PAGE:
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Why hoarding cash at home is bad for your financial health

Just as some of us prefer a hand-written letter to an email, there are people who would rather hide their cash in their mattress than put it in a savings account. We show you how hoarding your cash could mean you are losing out.

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Why hoarding your cash is a bad idea

Even the most basic level of bank security offers a hundred times more protection than what your average home security system could.

That is not even taking into account the far higher risk of you losing your hoard of cash either accidentally or through a disaster like fire or flooding.

While it is true that your home insurance may provide you with some cover for your hoarded cash, there would be a limit placed upon the amount.

This could fall well short of offering you adequate protection if we are talking about your life's savings here.

Cash does not last forever

As paper tends to rot and degrade over time, the only thing you are likely to accumulate by storing your cash in your mattress is dry rot.

Damaged banknotes can always be replaced, but there is something far, far worse than dry rot eating away at your cash.

Without interest to offset it, inflation is busily devouring your cash - reducing its value year upon year as the cost of buying goods rises ever steadily.

How are banks safer?

Lack of cover is not an issue that you will have to worry about when it comes to depositing your savings in a UK-registered bank.

Cash deposits are protected by the Financial Services Compensation Scheme (FSCS). This scheme acts as a safety-net for your savings and covers the first £85,000 per person, per separately FCA registered institution in the unlikely event that the institution holding your savings goes under.

Savings accounts

Hiding your cash away also means you are denying yourself the opportunity of your money making you more money.

Investing your cash in a savings account will mean that you can accrue interest on your deposit.

Even with interest rates currently on the low side accumulating something is still preferable to accumulating nothing.

Before deciding where to put your cash, first have a think about how you want to use it.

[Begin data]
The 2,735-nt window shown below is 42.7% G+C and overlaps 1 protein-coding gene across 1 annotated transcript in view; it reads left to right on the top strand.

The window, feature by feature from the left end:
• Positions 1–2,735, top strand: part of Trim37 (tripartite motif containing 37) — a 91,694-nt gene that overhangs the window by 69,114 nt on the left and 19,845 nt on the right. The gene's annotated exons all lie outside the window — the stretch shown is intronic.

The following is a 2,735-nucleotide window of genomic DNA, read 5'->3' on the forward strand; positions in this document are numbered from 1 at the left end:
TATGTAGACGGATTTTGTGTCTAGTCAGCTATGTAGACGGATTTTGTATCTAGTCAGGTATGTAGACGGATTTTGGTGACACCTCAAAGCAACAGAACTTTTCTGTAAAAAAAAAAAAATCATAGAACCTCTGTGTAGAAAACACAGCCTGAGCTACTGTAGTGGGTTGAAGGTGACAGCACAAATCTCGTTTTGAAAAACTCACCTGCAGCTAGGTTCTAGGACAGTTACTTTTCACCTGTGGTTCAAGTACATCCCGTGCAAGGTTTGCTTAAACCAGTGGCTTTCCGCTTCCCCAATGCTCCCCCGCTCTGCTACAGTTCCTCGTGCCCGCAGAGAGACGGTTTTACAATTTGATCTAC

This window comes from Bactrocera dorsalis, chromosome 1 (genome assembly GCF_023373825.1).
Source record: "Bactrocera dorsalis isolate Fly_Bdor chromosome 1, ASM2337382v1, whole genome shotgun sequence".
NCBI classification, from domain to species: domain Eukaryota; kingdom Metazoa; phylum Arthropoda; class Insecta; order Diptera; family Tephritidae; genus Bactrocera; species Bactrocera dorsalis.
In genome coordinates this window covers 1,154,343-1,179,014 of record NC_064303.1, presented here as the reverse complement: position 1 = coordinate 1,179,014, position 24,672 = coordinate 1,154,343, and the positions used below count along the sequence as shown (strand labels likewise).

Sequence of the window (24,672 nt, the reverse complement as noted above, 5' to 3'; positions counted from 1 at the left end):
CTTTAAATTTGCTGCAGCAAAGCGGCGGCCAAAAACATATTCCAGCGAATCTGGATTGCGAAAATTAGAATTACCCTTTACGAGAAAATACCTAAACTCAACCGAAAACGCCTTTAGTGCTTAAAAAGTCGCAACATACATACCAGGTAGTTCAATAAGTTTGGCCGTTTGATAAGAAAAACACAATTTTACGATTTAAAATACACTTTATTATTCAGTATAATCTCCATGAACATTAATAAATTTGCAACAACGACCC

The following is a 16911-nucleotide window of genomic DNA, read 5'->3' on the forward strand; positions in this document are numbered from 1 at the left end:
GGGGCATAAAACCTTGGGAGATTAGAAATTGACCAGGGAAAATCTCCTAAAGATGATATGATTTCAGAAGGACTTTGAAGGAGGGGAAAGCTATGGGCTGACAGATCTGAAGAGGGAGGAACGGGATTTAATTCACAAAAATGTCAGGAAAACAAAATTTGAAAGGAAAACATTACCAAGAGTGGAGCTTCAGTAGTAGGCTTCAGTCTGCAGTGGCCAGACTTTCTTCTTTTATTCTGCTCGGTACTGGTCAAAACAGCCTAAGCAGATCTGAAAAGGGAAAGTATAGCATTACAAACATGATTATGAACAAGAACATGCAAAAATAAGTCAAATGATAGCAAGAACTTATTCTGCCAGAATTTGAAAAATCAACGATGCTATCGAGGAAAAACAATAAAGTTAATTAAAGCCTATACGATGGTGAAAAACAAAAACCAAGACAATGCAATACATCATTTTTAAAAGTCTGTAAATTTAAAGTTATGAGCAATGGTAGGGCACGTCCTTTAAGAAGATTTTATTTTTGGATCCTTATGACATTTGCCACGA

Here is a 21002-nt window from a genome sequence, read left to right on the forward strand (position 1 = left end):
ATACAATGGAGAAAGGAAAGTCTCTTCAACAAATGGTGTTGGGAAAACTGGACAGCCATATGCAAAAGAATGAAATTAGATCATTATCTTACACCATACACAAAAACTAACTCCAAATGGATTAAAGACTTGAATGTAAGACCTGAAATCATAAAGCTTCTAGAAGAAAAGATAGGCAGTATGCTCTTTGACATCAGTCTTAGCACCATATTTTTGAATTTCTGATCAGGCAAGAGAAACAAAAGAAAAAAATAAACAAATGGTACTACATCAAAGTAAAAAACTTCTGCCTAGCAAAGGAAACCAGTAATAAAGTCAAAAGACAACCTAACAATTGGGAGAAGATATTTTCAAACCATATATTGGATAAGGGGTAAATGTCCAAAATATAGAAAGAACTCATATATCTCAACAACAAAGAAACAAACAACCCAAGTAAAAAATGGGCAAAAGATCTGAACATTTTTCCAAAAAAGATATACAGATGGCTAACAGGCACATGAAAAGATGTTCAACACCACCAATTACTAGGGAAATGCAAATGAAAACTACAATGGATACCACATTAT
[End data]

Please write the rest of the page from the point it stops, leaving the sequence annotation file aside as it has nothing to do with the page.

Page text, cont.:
For example:

  • Do you need to be able to easily access your cash?

  • Are you happy to tie it away for years?

  • Are you saving for something in particular like a wedding or holiday?

Once you start thinking about your savings in these terms it will be easier to get an idea of which account will be right for you.

Always shop around to get the best rate for the amount you are saving and to take advantage of any special introductory offers that specific banks or building societies may be running at the time.

Cash ISAs

Cash ISAs are generally the most profitable way to save as they offer the opportunity to earn tax-free savings.

However, the real advantage with a Cash ISA is that any saved funds up to a limit of £20,000 will be paid interest completely free of tax.

Although the interest rates on an ISA do not always appear to compare so favourably with a standard savings account, it is important to remember that your ISA pays gross interest rather than net.

When this is taken into account with the fact that your savings are also tax free, ISAs can offer a far greater return on your money in the long term than a taxable savings account.

Pay off your debts

If you have any substantial debts then it could be a good idea to use your hoarded cash to pay these off before thinking about starting saving.

Traditionally, the interest rates on debts tends to be far higher than the interest rates offered on savings accounts. Because of this, using your spare cash to eradicate your debts first could be a highly profitable move.

Should you use your savings to pay off your debt?

Help stretch your budget a little further by making the most of your savings.